House Proud

Anisha Vasani catches up with Asiana model Deana Uppal to find out what life was really like on Big Brother

Posted: 03.10.12

Congratulations on coming 3rd!
I never expected to get to the final – it’s amazing! I thought I’d be third out, not third left!

Why did you apply to be on the show?
I’ve always liked living on the edge and Big Brother is a once in a lifetime experience so why not?

It wasn’t the nicest of receptions that you received going into the house. How did that make you feel?
There was a mixed reception, half boos, half cheers. In my introduction they said that I had maids in India, which is quite common - everyone has a maid in India. But when the public hear that, they think you’re from a very wealthy background so maybe I came across a bit stuck up

You certainly looked the part! Tell us about your entrance outfit.
It was a gorgeous white outfit by Sati. I wanted to show who I am, that I’m proud to be Indian. I wanted to show off our culture and show how beautiful our clothes are. Though I did my make up myself that night as we weren’t allowed a make-up artist! Going into the house was so top secret that they couldn’t let anyone know so even make-up artists were a no no! The only people who knew were my mum and my best friend!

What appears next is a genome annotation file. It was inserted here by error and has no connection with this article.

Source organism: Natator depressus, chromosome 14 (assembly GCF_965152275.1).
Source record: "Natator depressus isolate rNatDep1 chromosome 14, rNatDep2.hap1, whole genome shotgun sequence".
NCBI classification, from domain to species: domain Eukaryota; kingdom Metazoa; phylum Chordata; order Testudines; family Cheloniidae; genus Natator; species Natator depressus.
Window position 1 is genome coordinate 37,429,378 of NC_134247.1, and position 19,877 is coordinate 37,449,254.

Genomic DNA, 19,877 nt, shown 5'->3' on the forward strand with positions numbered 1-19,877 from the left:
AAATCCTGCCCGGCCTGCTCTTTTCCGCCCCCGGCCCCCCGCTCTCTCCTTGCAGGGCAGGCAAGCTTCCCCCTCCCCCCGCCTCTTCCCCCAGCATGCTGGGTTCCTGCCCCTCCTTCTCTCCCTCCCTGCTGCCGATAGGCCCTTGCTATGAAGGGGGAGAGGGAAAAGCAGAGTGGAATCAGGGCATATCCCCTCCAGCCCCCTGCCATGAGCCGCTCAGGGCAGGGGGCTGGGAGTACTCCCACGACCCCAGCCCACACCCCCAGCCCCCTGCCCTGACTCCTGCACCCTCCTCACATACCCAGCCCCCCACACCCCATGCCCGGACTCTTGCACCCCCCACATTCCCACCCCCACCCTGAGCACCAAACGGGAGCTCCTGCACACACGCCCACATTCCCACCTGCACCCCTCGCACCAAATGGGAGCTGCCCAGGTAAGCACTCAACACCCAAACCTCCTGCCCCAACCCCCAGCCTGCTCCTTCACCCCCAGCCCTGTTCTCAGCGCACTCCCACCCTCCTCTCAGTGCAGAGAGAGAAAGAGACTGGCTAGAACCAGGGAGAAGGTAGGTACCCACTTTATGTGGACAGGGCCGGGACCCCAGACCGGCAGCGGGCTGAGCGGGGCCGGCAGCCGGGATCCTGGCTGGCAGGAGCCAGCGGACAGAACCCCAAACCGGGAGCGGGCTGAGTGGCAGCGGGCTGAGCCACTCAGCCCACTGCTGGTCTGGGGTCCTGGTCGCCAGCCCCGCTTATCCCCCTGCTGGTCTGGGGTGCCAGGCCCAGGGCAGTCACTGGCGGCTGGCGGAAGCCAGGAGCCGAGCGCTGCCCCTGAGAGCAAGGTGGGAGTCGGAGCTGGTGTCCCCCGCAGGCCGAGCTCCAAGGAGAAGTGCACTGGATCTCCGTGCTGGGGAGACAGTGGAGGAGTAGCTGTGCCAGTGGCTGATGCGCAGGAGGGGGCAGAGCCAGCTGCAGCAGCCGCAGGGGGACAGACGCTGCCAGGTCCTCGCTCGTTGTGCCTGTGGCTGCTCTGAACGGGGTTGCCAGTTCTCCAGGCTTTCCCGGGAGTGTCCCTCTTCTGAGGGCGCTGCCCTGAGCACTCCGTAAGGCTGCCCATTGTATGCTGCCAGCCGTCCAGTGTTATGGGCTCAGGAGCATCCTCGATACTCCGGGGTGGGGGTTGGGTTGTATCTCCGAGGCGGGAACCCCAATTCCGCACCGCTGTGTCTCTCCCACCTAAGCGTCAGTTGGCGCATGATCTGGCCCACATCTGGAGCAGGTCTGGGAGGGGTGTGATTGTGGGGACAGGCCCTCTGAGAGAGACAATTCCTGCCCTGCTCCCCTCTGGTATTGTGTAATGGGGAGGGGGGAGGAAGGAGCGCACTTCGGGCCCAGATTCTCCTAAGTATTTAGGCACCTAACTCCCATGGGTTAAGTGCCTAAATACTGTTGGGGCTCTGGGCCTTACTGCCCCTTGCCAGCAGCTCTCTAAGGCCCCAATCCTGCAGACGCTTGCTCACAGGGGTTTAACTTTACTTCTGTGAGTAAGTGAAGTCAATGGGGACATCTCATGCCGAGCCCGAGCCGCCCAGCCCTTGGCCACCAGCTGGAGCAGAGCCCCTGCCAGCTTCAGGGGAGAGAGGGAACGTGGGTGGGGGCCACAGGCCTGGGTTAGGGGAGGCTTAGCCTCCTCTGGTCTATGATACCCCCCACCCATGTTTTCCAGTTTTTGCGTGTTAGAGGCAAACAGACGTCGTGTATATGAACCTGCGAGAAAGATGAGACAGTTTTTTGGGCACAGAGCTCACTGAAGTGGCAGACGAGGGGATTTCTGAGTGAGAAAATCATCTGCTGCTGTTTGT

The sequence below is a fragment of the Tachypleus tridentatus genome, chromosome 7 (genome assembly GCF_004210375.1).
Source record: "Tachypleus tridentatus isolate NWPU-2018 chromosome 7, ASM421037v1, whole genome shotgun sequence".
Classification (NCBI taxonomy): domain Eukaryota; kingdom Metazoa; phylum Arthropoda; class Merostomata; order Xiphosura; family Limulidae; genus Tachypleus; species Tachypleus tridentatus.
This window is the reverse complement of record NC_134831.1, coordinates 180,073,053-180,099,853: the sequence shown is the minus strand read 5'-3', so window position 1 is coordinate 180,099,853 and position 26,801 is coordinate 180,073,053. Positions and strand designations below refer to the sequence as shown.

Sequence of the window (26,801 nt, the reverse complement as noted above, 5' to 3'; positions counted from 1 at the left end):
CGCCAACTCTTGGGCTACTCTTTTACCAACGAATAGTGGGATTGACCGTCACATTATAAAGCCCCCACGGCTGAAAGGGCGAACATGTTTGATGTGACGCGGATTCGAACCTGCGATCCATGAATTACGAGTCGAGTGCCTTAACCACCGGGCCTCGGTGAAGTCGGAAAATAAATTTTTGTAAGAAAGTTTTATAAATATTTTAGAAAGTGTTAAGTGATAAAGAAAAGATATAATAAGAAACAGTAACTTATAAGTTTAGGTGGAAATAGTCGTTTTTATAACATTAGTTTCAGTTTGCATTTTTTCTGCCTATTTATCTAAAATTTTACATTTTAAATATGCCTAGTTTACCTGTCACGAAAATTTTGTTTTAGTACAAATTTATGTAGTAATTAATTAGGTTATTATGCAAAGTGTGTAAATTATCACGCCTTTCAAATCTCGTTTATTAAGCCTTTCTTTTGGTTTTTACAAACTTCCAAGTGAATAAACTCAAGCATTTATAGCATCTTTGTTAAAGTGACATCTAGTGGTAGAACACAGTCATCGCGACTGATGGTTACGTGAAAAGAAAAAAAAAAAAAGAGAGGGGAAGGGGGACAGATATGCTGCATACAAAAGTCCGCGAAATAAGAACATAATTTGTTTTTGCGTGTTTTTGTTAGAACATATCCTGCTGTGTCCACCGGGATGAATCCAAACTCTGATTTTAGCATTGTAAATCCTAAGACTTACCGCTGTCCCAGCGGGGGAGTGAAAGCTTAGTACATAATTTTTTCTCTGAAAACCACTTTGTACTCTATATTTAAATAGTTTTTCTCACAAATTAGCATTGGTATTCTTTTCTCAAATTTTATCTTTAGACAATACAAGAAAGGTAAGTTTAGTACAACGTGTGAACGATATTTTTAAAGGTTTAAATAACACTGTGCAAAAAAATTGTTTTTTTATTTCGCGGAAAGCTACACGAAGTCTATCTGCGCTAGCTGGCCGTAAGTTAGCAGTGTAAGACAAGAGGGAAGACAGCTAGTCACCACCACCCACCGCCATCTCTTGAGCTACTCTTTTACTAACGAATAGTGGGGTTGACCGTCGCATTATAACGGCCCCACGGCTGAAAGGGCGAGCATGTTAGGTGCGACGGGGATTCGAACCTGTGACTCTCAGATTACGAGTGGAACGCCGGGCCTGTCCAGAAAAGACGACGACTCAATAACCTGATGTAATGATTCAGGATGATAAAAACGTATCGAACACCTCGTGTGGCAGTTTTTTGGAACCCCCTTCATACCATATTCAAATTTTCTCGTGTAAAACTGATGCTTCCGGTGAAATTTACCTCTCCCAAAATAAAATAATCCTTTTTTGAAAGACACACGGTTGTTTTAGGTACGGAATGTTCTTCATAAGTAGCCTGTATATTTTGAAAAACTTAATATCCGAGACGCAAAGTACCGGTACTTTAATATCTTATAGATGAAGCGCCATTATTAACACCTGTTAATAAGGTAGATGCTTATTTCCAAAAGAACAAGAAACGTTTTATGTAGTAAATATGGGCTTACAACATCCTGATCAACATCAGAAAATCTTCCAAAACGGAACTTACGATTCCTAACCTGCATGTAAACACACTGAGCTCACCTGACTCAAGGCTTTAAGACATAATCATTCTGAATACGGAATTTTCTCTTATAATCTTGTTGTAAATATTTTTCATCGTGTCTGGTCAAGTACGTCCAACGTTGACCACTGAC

You were the first person in the house to be given a task which was to nominate a housemate for eviction, before you’d even had a chance to get to know anyone. How did you feel?
When I was first told about the task, I thought it would be quite easy. I thought I’d immediately spot people that I don’t feel comfortable around but actually I couldn’t find any bad points in anyone, so it was just a case of picking the person that came into my eye-shot.